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    Lice Resistant to Common Treatments


    "I do think there is a problem with permethrin-resistant lice, but no one knows how large the problem is," Sharon Raimer, MD, tells WebMD. " Until we know, permethrin is still a reasonable treatment with which to start because it is safe and easy to use." Raimer is a professor in the department of dermatology at the University of Texas Medical Branch in Galveston.

    However, other experts say that research convinced them that most permethrin products are probably ineffective. Jerry F. Butler, PhD, an entomologist at the University of Florida, who reviewed the study for WebMD, says the research shows "massive failure" of permethrin and confirms what Florida officials have long suspected.

    "I think this is groundbreaking work," adds W. Steven Pray, PhD, RPh, who also reviewed the study for WebMD. "I have always seen resistance as a problem." Pray is professor of nonprescription products and devices at the School of Pharmacy at Southwestern Oklahoma State University in Weatherford.

    Drugstores are often the first place parents or other adults run to after getting a note of a lice spread at school or finding a louse on a child. Therefore, pharmacists have a big role to play in educating parents, schools, and other health care providers about the proper way to fight lice, Pray adds. The message that he tries to get across to consumers and pharmacy students is that the weapons in the battle against lice are fingernails and a comb -- no chemicals, oils, salves, shampoos, or shower caps.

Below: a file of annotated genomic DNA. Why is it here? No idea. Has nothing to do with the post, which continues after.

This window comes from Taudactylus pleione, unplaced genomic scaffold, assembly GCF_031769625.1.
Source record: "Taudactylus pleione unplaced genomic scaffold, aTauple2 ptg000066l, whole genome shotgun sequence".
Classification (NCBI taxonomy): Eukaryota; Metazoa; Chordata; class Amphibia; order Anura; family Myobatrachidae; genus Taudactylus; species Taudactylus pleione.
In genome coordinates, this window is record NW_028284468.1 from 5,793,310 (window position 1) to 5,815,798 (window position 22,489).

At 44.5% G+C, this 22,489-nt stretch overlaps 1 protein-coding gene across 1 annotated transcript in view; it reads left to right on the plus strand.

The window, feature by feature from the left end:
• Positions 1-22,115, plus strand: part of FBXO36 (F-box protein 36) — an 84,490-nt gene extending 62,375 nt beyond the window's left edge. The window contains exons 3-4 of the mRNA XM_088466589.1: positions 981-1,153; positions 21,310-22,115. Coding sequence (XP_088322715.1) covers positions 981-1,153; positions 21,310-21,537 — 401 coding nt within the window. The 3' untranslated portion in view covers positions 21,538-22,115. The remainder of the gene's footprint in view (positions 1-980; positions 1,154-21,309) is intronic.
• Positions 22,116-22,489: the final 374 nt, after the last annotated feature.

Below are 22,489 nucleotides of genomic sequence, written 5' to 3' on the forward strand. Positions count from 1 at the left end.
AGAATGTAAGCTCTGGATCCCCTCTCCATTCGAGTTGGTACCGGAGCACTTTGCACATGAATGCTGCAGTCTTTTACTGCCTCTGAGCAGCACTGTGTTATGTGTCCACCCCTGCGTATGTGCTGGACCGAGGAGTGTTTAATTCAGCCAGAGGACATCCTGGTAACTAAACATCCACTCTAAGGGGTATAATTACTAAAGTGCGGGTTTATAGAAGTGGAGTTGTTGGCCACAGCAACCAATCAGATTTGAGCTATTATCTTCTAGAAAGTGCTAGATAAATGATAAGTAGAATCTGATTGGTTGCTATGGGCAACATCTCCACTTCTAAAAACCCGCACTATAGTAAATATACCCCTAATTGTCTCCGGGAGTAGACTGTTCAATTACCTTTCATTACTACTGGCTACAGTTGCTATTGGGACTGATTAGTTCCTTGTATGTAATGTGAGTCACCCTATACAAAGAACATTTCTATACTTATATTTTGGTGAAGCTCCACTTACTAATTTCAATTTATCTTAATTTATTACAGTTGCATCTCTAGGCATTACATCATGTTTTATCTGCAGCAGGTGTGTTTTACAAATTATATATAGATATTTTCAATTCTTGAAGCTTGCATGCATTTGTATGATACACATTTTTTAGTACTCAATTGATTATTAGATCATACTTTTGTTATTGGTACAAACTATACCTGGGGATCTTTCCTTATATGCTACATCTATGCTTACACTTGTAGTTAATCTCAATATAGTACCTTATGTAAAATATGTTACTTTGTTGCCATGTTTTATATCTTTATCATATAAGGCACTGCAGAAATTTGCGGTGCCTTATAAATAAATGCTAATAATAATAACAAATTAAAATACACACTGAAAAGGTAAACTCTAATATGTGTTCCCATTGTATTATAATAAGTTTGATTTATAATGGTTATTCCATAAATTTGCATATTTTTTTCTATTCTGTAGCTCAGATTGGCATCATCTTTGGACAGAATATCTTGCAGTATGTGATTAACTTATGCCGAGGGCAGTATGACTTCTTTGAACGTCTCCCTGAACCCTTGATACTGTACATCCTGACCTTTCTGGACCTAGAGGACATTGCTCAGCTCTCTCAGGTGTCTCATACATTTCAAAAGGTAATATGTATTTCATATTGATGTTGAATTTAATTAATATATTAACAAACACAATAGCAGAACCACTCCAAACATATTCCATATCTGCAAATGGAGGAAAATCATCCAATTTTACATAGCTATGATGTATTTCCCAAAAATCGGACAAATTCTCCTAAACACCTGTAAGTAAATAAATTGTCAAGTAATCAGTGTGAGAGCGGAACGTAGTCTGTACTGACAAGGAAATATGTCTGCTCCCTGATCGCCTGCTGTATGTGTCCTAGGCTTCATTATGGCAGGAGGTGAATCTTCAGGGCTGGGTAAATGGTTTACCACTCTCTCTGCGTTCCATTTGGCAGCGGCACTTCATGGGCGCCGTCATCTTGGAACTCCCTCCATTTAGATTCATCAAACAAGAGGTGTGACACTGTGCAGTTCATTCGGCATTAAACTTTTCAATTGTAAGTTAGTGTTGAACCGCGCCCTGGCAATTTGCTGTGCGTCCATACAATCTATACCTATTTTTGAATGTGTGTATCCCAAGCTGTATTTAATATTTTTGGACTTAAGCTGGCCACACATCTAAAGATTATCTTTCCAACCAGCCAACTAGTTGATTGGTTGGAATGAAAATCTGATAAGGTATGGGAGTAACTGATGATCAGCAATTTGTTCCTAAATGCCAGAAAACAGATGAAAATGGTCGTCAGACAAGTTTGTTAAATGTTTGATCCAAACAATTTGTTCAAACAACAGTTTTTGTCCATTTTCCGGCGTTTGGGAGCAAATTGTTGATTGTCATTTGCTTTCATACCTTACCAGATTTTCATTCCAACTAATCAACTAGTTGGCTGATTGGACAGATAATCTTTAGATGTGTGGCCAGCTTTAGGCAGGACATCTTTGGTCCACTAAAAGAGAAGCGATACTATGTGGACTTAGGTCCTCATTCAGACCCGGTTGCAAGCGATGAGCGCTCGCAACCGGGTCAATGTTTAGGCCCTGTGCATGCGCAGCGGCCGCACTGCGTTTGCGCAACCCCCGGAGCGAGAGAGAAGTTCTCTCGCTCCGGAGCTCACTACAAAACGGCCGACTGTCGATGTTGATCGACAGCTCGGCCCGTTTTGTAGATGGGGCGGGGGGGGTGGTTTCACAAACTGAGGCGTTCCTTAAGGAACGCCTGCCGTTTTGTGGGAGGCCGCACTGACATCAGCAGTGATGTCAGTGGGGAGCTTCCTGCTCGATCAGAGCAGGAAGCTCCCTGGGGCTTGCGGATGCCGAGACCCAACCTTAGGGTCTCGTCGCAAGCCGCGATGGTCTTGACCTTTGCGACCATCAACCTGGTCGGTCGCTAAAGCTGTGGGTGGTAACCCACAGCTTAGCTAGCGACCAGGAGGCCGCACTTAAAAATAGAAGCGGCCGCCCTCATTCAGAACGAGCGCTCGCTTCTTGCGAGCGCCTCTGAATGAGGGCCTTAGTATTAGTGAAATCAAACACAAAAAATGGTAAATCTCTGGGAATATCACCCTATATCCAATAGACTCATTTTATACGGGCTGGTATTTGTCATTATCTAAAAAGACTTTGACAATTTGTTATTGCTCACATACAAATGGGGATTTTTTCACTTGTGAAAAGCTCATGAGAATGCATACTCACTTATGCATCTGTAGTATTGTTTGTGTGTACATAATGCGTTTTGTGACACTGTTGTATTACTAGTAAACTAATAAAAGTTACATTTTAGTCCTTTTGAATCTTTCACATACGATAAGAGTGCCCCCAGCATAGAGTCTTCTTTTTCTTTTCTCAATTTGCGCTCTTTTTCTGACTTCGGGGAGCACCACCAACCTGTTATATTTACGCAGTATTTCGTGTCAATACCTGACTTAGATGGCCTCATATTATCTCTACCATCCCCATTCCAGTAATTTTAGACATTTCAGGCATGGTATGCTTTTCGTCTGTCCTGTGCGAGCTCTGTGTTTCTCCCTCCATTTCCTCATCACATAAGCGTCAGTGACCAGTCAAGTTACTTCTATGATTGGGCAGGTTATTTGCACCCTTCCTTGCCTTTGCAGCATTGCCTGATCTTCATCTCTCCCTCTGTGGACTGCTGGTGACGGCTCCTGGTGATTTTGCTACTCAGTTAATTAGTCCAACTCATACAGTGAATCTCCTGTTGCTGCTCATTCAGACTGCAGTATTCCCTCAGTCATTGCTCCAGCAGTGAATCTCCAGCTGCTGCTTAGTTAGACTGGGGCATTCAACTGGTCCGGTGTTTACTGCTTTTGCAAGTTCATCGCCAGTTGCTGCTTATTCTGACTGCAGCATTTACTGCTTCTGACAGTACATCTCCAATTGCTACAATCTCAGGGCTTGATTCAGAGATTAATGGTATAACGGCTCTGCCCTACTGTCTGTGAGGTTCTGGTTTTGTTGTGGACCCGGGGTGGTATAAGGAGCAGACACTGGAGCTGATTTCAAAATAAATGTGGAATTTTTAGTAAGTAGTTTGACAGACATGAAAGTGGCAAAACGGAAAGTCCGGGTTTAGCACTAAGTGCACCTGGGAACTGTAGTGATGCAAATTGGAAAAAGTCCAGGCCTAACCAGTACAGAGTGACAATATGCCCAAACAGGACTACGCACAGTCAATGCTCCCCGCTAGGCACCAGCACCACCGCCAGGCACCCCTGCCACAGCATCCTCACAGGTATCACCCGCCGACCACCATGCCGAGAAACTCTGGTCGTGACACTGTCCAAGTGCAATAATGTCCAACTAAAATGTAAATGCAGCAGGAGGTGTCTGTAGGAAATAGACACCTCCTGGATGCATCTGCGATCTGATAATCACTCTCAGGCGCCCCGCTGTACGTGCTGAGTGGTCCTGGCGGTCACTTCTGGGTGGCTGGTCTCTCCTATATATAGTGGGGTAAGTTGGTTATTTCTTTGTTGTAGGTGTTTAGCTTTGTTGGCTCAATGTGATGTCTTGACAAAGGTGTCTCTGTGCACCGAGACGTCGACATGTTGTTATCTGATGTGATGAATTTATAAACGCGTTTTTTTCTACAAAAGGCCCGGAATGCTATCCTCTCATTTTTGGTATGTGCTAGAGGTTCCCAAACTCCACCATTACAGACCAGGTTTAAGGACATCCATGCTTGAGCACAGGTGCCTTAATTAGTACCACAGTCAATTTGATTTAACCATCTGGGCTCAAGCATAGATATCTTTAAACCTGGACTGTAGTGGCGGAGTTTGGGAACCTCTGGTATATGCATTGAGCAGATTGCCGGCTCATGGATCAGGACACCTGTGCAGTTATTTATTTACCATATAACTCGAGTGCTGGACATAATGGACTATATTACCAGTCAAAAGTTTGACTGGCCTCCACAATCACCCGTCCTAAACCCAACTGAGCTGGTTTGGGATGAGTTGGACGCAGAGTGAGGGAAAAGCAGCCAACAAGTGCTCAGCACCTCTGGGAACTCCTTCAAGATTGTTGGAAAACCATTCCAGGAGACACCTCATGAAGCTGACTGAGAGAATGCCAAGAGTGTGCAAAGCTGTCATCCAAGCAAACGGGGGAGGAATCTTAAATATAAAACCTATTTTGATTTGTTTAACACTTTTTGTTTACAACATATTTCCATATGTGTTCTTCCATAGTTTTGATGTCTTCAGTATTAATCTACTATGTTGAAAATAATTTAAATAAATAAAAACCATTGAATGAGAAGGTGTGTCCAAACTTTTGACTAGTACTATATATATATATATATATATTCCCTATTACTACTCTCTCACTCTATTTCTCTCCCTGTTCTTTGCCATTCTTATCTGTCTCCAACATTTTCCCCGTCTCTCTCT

"We don't recommend Nix and Rid anymore, because of the resistance issue. I get people who look at me over the counter and tell me, 'I have used these six, seven, 10 times. I promise you I am using them right. And still I see lice.' They are using them everyday!" says Pray.

    "And I tell them right off the bat, 'Let's get away from pesticides completely, and just go into combing,'" he says. "It is more effective to comb. All you need is a good comb and it doesn't involve any danger. Otherwise you are putting pesticides on the child's head, repeatedly. Even once is too much for me. And all we are doing is setting up more resistance."

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